...building hybrid clouds that can support any device from anywhere
In the Security Issues in the Hybrid Cloud document that our team published in 2011 we stated that “when securing a hybrid cloud system, you should consider all of the factors for both the public and private cloud.” While this statement is still true, the approach to securing a hybrid environment might not be the same as when you are planning your private cloud security. In a hybrid cloud scenario you can still leverage the major considerations for private cloud security, combined with public cloud security considerations. However on top of that you need to address the different threat landscape that will be introduced by this mixed environment. One way to tackle these concerns in a hybrid cloud scenario is by leveraging and old but relevant security concept called defense in depth.
This article presents a simple network diagram for a hybrid cloud environment and maps some of the key areas that should be addressed by leveraging a defense in depth approach to enhance the overall security of this solution.
In order to enumerate the core layers of a Hybrid Cloud scenario we will be using the diagram below:
The areas mapped on this diagram reflect the core components in a hybrid cloud scenario. Each core area must be expanded in order to identify the threats and vulnerabilities that are applicable to it. The numbers on this diagram do not reflect any priority order; it only organizes the six major components which will be covered in the section that it follows.
Remote clients are also known as endpoint or mobile computers. They will have access to resources that are located in both places: public cloud and on-premise. Sometimes the path for accessing cloud resources must be enforced via on-premise connectivity. Depending on how the company wants to enforce their security policy, they might decide to have the endpoint connect to a VPN Server (on-premise) and pass through a series of security validations before allowing access to resources (on-premise and on the public cloud). There are many design options to consider when planning endpoint protection on a hybrid IT scenario. However for the subject of defense in depth for your remote clients the main recommendation is compliance with minimum security requirements, as shown below:
When evaluating which cloud provider will be used to host your applications you must be diligent about understanding their security strategy, which includes the understanding of their:
These are only some of the elements that you must be aware while selecting your cloud provider. Microsoft offers a CIO's Guide to Negotiating Cloud Contracts that can also help with this selection.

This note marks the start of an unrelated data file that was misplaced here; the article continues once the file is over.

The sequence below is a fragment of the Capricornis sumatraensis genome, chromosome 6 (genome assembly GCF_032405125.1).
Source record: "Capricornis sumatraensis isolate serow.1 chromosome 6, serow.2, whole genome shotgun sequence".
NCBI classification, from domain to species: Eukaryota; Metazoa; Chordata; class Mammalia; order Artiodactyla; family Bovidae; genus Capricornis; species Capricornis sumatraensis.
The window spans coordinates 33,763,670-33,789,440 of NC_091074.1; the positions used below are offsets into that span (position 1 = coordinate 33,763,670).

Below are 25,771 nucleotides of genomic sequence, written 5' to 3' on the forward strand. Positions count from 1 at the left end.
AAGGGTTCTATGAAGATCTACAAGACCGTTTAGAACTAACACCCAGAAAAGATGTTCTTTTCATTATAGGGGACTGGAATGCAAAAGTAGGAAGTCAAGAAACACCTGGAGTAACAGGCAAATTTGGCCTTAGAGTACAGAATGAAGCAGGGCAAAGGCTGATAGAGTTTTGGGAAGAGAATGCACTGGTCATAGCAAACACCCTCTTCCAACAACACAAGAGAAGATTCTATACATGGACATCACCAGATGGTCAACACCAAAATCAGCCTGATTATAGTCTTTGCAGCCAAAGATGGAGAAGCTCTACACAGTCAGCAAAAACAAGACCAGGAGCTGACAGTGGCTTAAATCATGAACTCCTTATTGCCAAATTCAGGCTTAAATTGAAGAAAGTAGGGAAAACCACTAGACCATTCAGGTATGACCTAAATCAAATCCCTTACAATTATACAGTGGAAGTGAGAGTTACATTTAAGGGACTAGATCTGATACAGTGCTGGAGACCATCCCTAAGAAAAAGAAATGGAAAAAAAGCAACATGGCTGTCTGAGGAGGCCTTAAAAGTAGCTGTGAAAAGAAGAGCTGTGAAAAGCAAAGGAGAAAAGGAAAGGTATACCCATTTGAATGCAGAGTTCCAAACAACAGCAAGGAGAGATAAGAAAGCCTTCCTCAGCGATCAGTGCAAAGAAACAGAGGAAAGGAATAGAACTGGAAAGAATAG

From the defense in depth perspective, what can you do to enhance the overall security by adding multiple layers of protection? In a hybrid scenario, and mainly if you are using IaaS (Infrastructure as a Service), chances are that you (in the role of the customer) will maintain the servers on the cloud provider’s platform; therefore you will be responsible for keeping these servers secure. Some recommendations are:
In a Hybrid scenario edge protection becomes even more important, because some solutions will require a site to site tunnel between on-premise and cloud provider. Some gateways will have the VPN capability built in and will allow you to control your edge protection in a unified solution. When planning edge protection for a defense in depth approach for hybrid cloud make sure that:
If you think that this is an area where security is less important than others because you trust everything that it is on-premise (since you have full control) you are wrong. The level of security on-premise should be at the same level or even higher than others. Internal threats are still a reality and social engineering on insiders is a growing threat. Applying defense in depth at on-premises resources is probably the broadest area since you (customer) has full control over all process and procedures, from the hiring process to the operational process. Ensure that you are tackling this subject not only from the server perspective, all layers must be covered: from the development lifecycle of the internal applications, passing through network protection, workstations, servers, general policies and practices.
As you could see in this post, there are many areas that you can add multiple barriers to enhance the overall security for your hybrid cloud. Defense in depth is all about adding multiple barriers in order to mitigate potential breaches and reduce the likelihood that the attack will succeed.
While this post does not aim to be the ultimate answer for Hybrid Cloud Security, it aims to suggest a set security best practices that can be used while planning the security strategy that will be used for a hybrid cloud. There are many others aspects that must be covered and we have an article at TechNet Wiki called Security Issues in the Hybrid Cloud that you can edit and enhance it with other considerations on this area.
See you next time!
Yuri Diogenes SCD iX Solutions Group
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